Research briefing: Vaccines, variants and ventilation
This briefing, prepared by researchers at Battelle, is intended to provide timely information about SARS-CoV-2 vaccines and variants to libraries, archives, and museums (LAMs), and their stakeholders. This is a review of scientific literature published through 05 July 2021, and should be used in conjunction with other timely resources to ensure decision-making in LAMs reflects the latest scientific understanding. Continual re-evaluation of SARS-CoV-2 policies is highly recommended as new scientific discoveries are published.
- What implications does SARS-CoV-2 vaccination in the US have for public health interventions and policies, especially related to indoor environments?
- What differences have been found for SARS-CoV-2 variants (compared to the original strain) in the US in terms of spread, transmissibility, surface attenuation, and effectiveness of public health interventions?
- What effects do ventilation and ventilation-based interventions (e.g., heating, ventilation, and air conditioning systems (HVAC)) have on the spread of SARS-CoV-2 in indoor environments?
- Vaccines: CDC social vulnerability index (SVI) data indicate that disparities in US vaccination coverage by SVI have increased over time, especially in large fringe metropolitan and nonmetropolitan counties. These disparities are associated with socioeconomic status, household composition, and disability. (slide 21)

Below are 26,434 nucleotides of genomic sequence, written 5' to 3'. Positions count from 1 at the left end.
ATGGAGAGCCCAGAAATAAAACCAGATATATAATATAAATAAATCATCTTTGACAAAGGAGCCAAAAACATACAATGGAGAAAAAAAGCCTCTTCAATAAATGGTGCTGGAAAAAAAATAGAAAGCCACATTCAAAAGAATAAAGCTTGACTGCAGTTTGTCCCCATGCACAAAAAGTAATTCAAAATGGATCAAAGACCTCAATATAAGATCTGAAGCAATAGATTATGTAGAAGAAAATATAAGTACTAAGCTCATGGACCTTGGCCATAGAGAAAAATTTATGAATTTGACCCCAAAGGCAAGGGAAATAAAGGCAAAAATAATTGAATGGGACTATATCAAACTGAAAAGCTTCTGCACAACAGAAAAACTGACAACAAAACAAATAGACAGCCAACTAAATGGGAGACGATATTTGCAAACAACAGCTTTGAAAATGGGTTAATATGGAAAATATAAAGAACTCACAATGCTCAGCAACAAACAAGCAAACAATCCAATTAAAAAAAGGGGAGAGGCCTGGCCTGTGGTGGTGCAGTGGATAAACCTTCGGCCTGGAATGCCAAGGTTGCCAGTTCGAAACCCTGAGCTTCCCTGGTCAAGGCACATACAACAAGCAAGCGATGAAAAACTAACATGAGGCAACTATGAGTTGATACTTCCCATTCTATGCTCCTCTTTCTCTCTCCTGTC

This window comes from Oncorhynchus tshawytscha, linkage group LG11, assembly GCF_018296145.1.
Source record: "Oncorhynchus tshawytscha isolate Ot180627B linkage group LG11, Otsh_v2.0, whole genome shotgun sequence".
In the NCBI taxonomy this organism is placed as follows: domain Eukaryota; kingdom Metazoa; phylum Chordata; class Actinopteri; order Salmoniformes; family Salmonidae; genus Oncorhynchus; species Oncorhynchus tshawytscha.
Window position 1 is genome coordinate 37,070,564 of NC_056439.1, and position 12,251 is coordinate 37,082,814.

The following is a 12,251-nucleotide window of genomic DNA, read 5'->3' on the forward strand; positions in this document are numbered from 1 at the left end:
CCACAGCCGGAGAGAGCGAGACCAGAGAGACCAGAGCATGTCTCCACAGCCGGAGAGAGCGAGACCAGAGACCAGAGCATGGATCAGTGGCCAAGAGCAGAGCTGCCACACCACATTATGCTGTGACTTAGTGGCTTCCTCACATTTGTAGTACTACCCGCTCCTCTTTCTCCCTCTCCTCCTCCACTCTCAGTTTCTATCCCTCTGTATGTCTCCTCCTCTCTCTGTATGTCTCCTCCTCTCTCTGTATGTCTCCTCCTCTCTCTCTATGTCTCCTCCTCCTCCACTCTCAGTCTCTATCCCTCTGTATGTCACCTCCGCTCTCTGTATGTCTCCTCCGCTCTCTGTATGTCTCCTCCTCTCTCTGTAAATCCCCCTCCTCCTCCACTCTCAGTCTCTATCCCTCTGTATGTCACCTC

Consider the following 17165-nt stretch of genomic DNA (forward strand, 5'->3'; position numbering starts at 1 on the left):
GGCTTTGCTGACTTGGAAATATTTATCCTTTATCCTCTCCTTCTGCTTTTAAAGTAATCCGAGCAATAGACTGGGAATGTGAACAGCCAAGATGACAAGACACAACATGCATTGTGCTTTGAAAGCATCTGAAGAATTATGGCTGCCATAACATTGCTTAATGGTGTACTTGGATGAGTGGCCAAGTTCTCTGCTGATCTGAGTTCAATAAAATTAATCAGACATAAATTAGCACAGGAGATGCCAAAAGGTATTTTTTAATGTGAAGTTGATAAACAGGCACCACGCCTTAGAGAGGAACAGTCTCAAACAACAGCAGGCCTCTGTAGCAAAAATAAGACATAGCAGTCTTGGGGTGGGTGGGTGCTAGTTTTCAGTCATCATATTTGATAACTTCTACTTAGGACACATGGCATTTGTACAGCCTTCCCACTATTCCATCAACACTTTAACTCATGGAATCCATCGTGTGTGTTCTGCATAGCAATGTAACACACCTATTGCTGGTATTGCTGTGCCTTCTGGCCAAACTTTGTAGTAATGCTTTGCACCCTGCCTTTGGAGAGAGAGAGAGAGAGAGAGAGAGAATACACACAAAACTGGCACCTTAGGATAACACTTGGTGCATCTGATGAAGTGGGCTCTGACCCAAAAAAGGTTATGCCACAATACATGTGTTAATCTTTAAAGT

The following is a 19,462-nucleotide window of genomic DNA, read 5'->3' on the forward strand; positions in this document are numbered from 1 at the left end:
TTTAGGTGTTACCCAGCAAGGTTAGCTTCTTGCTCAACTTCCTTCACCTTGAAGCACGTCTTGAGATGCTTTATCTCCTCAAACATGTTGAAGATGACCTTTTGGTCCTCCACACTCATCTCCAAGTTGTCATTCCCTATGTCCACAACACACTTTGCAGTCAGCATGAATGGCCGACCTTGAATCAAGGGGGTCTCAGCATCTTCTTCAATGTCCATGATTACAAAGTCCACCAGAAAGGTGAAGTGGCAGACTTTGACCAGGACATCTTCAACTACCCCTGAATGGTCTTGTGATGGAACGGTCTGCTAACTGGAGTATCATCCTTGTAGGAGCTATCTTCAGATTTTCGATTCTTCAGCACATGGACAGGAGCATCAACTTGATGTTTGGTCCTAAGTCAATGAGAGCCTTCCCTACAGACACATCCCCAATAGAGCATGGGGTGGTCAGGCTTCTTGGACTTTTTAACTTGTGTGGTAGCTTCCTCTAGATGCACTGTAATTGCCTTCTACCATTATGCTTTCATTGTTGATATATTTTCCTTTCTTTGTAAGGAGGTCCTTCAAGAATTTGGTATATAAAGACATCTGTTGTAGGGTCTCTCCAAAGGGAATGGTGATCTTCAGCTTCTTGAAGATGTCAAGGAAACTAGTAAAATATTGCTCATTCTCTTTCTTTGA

- Variants: A recent global analysis showed that variants of concern (Alpha, Beta, Gamma, and Delta) have rapidly replaced previously common strains in nearly all countries studied. (slide 25)
- Ventilation: Managing places where stale air may accumulate is important to mitigate the spread of COVID-19. Stale air may accumulate around privacy screens or large items and/or work equipment. Smoke visualization and CO2 meters can help determine where stale air accumulates in a space. (slide 42)
Notes for the reader
As you read this briefing, keep in mind a few key points:
- The research and information captured in the findings include both peer-reviewed and non-peer-reviewed studies. In the interest of publishing emerging research related to the COVID-19 pandemic as quickly as possible, publication has been expedited rather than waiting for time-intensive peer review.
- The review includes findings for industries, such as health care, that operate under considerably different constraints and risk factors than do libraries, archives, and museums (LAMs). However, it was important to consider a broad range of available research to determine what may be applicable to LAM operations and identify what research gaps exist. The research captured in the review does not represent recommendations or guidance for LAMs.
- Additional literature reviews and research briefings are available from REALM.
- A helpful resource for those interested in tracking the "known unknowns" about this virus is the DHS Master Question List for COVID-19 (caused by SARS-CoV-2)
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